Chain Surveying: Meaning, Uses And Principles Of Chain Surveying

Chain Surveying

Definition Of Chain Surveying
Chain surveying is the process of surveying a given piece of land using linear measurements only. Chain surveying method occurs in other aspects of surveying, hence a good knowledge of chain surveying is very vital in surveying as a whole.
Equipment Needed In Chain Surveying
1. Line measuring equipment e.g. The chain, the steel band and tapes.
2. The Abney level for measuring slope angles.
3. The cross staff and the optical square for setting out right angles.
4. The ranging rod for ranging out straight lines.
5. The chain arrows for holding the chain or tape in position and for counting chain lengths.
Line Measuring Equipment
1. The Chain:
This is the oldest instrument used in distance measurement. Chains are made of tempered steel wire and are made of links which measure 200mm from centre to centre of each middle connecting ring. Swiverling brass handles are fitted at each end and the total length is measured over the handles. The Gunter’s chain is a typical example of the chain.
2. The Surveying Band:
This is made of steel strip six mm in width carried on a four arm open frame winder. A handle is fitted for returning the band into its frame after use. They are obtainable in lengths of 30m, 50mm and 100mm. The steel band is a much more accurate measuring instrument than the chain.
3. Tapes:
Tapes may be made of synthetic, glass fibre being typically coated or plain steel. They are obtainable in lengths of 20m or 30m.
For the synthetic types, the major graduations are shown at whole metre positions and lengths, with minor graduations at hundredths and 50mm intervals indicated.
Those made of glass fibre have a PVC coating and are graduated every 10mm and figured every 100mm. Whole metre figures are shown in red at every metre. Tapes are used for measuring relatively short distances especially off-sets.
4. The Cross Staff
It consists essentially of an octagonal brass book with slits cut in each face such that opposite pairs form sight lines. The instrument may be mounted on a short ranging rod. To set out a right angle, sights are taken through any two pairs of slits whose axes are perpendicular.
5. The Optical Square:
The optical square is a more accurate instrument for setting out right angles than the cross staff. There are two types of the optical square, one using two mirrors and the other a prism. The minor type consists essentially of two plane mirrors placed at an angle of 45degree to each other.
They may simply be held in a frame or a small round shallow box with three openings on the sides A.B and D. One of the mirrors, I called the index glass is wholly silvered.
The other mirror, H called the horizontal glass is half silvered and half plane. The horizon glass is set at 60degree to the line of the EP1 while the index glass is set at 75degree to line IP2 which is at right angle to EP1.
A ray of light reflected by two plane mirrors in succession is sent through an angle equal to twice the angle between the mirrors.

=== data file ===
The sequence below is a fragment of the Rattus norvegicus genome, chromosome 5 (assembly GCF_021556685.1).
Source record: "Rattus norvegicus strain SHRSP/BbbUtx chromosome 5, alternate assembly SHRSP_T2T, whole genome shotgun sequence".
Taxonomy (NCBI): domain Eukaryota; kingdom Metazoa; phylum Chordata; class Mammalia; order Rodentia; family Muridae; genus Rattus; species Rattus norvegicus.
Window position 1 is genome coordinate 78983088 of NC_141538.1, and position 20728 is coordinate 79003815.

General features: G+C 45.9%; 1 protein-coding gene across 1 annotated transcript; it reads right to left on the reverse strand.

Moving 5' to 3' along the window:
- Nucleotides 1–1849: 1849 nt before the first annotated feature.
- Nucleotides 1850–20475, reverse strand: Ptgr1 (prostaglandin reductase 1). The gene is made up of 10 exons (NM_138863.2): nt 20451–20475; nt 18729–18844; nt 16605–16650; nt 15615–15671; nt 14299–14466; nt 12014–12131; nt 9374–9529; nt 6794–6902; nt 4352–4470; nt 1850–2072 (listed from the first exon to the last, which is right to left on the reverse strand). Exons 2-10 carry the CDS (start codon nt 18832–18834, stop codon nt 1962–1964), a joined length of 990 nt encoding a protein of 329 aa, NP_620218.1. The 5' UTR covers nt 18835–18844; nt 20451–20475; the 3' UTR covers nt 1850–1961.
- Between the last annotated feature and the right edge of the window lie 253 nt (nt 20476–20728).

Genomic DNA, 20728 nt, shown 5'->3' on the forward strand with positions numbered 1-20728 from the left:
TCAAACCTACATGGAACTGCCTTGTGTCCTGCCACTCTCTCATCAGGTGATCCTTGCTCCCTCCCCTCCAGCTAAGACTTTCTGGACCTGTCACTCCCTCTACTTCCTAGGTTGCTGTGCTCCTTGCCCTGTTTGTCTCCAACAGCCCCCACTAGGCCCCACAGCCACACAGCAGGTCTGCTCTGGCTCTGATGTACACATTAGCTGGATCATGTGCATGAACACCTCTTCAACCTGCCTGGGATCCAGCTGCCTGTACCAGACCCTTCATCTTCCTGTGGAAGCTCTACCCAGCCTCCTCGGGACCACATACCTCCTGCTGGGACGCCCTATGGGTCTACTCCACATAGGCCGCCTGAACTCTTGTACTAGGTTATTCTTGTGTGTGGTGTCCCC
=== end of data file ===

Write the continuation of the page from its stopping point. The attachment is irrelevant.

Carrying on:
Consequently, a ray light whose path is along the line P2I is reflected to H and hence to E. All these mirrors are set at 45degree to each other a light ray is thus sent through 90degree.
6. The Abney Level
It consists of a rectangular, telescopic tube without lenses about 125mm long with a graduated arc attached. A small bubble tube is fixed to the vernier arm and once the image of the bubble is seen reflected in the eye piece, the angle of the line of sight can be read off with the aid of the reading glass. The vernier allows readings to be taken to 10 minutes.
7. Ranging Rods
Ranging rods are made of wood or hollow metal. They are available in lengths of 2 or 3m and are painted in alternate white and red bands for easy identification. They have pointed metal studs which enable them to be driven into the ground.
Uses Of Ranging Rods
1. Ranging rods are used as targets.
2. They are used for ranging out lines to facilitate chaining especially in catenary taping.
8. The Chain Arrows
A chain arrow is made of a long stud wire pointed at one end and formed into a ring at the other end for easy carrying.
They are used for counting chain lengths when measuring a long line. They are also used in holding the tape in position.
Field Procedure In Chain Surveying
In a recce diagram drawn after a recce exercise for the survey of a five-sided piece of land by chain survey method. The measurement (Linear only) commences from the line AB (Method of linear measurement has been described in chapter 1) then BC, CD, DE and EA. But since only linear measurements are taken, the lines AD and BD also have to be measured to make plotting the survey possible since no angles are measured. With all the lines measured the survey is completed.
Uses Of Chain Survey
1. It is used in the quick survey of small areas to determine shapes and sizes.
2. It is used in the survey of details in traverse survey.
Principles Of Chain Surveying
The basic principles in chain surveying are illustrated below:
1. Take the case of an area on ground with three straight boundaries AB, BC and CA. If these three sides are measured, this simple survey can be plotted in the following ways:
a. First the line AB, is drawn to scale on paper to form a base line.
b. The length AC is set to the same scale on a pair of compasses and an arc of radius AC is drawn.
c. By same method and arc of radius BC is drawn to intersect the first.
d. Point C is represented by the intersection of the arcs. These points A, B and C on the ground.
e. Where the area on ground is bounded by more triangle, that area can be plotted by triangles. This follows that the four sided figure one of the diagonals must be measured.

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